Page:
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    Penguin Sanctuary Plan Would Double World's Protected Oceans

    Penguins a Barometer for Ocean Healthi
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    June 06, 2014 8:34 PM
    The world’s oceans are under assault. The increasing concentration of global carbon emissions is making waters warmer and more acidic, which is harming coral reefs, home to about one-third of everything that lives in the sea. One barometer of ocean health is the penguin, whose Southern Hemisphere range extends from the tropical Galapagos Islands near the equator to the ice shelf of Antarctica. VOA's Rosanne Skirble reports on their struggle for survival in the face of numerous threats.
    Rosanne Skirble
    About 75 percent of all penguins are threatened and a campaign to double the area of protected reserves is being considered by an international commission.

    Penguins are aquatic birds. They do not fly. Instead, they soar through the ocean. Penguins are especially adapted to life in the water, and are affected by everything in it.

    They suffer from pollution and overfishing, which limits their food source. They are in danger from shipping traffic and oil spills.
     
    Penguin Sanctuary Plan Would Double World's Protected Oceans
    Penguin Sanctuary Plan Would Double World's Protected Oceans i
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    Sharp decline

    Vanessa Strauss, who heads a high-tech tracking and monitoring program at the South African Foundation for the Conservation of Coastal Birds in Cape Town, South Africa, says accidents there have accelerated the birds' sharp decline.

    “We know that some animals oiled at sea never make it to land," Strauss said. "So, it’s really difficult to quantify the impact of chronic oil pollution over the long term. We cannot only look at the number of birds affected by oil to quantify the impact, but we do know from research that many birds do die out at sea.”    
     
    • Chinstrap penguin prancing on Prasiola crispa, a terrestrial green algae. (Ron Naveen/ OCEANITES)
    • Adélie penguin wing spread. (Ron Naveen/ OCEANITES)
    • Nesting Adélie penguins, Admiralty Bay. (Ron Naveen/ OCEANITES)
    • Penguin swimming, Antarctica. (John B. Weller)
    • Gentoo penguin headshot. (Ron Naveen/ OCEANITES)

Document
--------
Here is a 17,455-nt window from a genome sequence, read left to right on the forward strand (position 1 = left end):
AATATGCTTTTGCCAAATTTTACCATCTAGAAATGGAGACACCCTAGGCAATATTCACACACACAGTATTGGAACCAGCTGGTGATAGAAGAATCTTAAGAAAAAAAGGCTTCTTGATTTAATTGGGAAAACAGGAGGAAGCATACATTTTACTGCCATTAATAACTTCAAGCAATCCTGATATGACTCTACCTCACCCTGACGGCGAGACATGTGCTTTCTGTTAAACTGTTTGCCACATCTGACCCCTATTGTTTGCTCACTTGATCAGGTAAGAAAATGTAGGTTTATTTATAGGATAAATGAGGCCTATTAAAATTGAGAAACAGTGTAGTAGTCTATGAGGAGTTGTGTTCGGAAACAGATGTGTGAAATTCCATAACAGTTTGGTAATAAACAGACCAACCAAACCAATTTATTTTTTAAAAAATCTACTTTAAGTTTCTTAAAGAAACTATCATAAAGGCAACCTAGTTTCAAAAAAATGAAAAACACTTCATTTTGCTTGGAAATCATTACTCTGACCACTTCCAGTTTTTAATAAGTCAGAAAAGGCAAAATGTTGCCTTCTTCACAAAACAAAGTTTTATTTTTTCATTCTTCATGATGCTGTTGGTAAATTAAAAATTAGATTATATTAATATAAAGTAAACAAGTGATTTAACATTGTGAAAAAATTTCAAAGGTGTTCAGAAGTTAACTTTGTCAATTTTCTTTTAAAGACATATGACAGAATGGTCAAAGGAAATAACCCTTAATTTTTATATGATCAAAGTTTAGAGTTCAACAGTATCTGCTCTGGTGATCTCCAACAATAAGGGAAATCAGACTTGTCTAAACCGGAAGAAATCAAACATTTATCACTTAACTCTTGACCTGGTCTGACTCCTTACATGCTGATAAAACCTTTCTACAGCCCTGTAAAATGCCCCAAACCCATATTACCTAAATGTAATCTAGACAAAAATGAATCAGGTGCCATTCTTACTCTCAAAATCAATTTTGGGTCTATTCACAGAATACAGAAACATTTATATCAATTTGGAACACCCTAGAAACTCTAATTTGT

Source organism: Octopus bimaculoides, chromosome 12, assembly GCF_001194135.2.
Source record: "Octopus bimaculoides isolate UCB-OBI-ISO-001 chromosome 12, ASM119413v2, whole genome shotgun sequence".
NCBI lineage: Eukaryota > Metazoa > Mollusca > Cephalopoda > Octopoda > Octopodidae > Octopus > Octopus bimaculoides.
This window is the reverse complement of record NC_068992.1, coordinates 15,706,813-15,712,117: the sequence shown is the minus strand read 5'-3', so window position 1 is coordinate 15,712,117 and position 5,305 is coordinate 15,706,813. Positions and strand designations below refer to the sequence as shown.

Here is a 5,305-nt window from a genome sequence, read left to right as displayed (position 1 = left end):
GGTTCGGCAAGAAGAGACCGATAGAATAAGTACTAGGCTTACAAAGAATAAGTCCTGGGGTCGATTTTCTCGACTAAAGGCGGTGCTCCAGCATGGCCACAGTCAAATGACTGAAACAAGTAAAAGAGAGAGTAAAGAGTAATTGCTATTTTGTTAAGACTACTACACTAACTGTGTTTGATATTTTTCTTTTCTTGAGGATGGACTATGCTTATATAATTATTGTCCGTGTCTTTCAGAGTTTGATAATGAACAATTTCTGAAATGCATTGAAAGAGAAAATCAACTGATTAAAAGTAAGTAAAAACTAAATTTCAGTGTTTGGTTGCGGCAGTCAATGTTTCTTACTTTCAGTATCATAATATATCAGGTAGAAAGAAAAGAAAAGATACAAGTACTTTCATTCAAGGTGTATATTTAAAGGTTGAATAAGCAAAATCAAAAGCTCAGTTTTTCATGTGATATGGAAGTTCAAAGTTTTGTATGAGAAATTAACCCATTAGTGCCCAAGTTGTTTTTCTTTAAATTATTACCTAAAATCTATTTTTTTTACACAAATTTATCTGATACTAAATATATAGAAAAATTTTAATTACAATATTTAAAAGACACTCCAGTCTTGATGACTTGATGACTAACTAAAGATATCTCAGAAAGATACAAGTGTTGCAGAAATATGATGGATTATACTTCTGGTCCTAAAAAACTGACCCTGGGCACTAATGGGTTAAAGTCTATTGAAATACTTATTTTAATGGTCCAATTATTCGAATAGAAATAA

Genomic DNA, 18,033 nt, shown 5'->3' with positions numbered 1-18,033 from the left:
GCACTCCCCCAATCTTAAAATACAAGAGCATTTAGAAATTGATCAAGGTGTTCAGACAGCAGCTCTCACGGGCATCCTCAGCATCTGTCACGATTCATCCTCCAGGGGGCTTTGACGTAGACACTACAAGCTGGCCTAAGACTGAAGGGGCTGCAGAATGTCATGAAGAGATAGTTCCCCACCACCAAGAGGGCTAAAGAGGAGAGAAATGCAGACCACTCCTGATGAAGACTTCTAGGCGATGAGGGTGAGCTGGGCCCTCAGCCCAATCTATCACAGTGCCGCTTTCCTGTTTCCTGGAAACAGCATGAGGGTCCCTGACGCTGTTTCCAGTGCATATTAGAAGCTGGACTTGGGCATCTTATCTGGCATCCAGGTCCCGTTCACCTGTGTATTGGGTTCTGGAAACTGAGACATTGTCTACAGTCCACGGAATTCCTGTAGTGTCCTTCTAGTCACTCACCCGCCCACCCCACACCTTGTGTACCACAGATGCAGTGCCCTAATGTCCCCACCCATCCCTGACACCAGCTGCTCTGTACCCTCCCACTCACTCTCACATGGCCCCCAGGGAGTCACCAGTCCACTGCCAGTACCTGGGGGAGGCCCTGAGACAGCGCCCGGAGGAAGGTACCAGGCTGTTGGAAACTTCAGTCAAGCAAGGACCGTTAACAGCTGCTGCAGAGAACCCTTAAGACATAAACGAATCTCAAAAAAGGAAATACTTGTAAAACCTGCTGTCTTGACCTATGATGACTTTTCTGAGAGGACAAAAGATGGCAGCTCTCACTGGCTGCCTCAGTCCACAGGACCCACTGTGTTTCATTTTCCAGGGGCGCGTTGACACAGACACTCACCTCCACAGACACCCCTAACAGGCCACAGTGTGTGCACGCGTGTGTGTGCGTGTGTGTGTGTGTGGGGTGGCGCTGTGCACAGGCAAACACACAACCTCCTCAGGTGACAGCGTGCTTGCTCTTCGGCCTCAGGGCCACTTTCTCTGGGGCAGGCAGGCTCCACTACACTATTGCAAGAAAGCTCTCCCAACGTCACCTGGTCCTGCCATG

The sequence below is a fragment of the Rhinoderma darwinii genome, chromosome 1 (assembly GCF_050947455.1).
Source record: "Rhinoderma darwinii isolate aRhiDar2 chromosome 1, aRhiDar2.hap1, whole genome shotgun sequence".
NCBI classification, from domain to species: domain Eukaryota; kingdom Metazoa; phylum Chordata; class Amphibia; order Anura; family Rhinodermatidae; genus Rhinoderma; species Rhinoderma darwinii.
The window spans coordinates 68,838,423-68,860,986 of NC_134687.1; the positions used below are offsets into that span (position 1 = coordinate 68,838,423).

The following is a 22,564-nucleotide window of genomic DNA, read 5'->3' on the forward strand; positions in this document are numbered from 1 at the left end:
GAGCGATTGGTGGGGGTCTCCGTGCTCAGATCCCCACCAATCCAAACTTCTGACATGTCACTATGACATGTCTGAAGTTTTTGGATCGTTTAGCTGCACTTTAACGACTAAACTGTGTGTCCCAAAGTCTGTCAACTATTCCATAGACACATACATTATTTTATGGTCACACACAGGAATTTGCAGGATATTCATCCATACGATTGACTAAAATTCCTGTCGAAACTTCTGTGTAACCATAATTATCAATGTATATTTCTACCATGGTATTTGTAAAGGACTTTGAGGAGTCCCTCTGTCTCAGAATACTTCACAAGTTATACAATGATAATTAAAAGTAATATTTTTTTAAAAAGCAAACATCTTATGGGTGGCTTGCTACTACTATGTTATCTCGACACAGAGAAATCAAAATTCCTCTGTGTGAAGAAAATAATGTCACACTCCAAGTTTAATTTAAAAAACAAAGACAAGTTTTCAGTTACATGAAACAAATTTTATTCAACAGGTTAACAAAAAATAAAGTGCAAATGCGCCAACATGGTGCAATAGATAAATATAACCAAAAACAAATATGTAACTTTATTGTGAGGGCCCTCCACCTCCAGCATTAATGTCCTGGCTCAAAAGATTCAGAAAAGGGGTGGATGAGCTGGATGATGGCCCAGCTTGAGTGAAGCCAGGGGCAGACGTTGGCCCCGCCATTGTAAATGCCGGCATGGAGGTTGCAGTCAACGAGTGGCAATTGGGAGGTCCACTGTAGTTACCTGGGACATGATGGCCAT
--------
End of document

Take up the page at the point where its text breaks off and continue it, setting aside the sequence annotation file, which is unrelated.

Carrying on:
• Close up of fish below the Ross Sea. (John B. Weller, Courtesy of The Pew Charitable Trusts)
    • Close-up of krill. (Photo credit: grandfathered)
    • Below the Ross Sea. (John B. Weller)
    • Avalanche in the Lemaire Channel. (Ron Naveen/ OCEANITES)
    • Pods of killer whales, sometimes 100 strong, patrol the ice edges. Three separate ecotypes live in the Ross Sea, each specializing in a different diet. (John B. Weller)

    Climate change puts all penguin populations at risk, says Andrea Kavanagh, director of Global Penguin Conservation for the PEW Charitable Trusts.  

    “Global warming is a problem because it shifts where their normal food supplies are, either farther away from them so they have to swim farther and farther away to get the food," Kavanagh said. "And when penguins are nesting and trying to protect their chicks, that’s especially a big problem for them, because the longer they have to leave their chicks, the more open to starvation and predation their chicks are."    

    Marine reserves

    Two-thirds of the global penguin population is endangered, according to the International Union for the Conservation of Nature.

    Eight of 18 species worldwide live in Antarctica. The continent, one of the last wild frontiers, is home to 10,000 species, including seabirds, seals and whales.

    Kavanagh says PEW and partner groups are backing a plan to create two large marine reserves, which would set aside nearly 3 million square kilometers (1.16 million miles)  in the Ross Sea and East Antarctica, more than a third of which would be a strict no-fishing area.

    Marine reserves would help penguins by moving fisheries away from where the penguins forage for food, Kavanagh said. "And so it would give them a little bit more security when it comes to their food source in the face of a changing climate. The other thing that it would do is that it would take a big fishery that is happening, the krill fishery, and move that farther away from their foraging grounds.”  

    Negotiating fate of reserves

    The tiny, shrimp-like krill are a staple of the penguin diet. But they are being harvested for fish feed and vitamin supplements.

    A commission created under the Antarctic Treaty, which governs the continent, is currently negotiating the fate of the reserves.

    The 24-member states and European Union countries must come to a consensus. Kavanagh says every nation is on board except Russia, which has been reluctant to give up fishing in the proposed area.

    “The last couple of years, we have been working with our Russian colleagues and with all of the other member governments to try to understand their problems and see if we can work through them so that this year, this October, we can have these marine reserves firmly established,” Kavanagh said.

    The meeting will be held in Tasmania, where the commission is based. The reserves would double the area of ocean worldwide that is fully protected.

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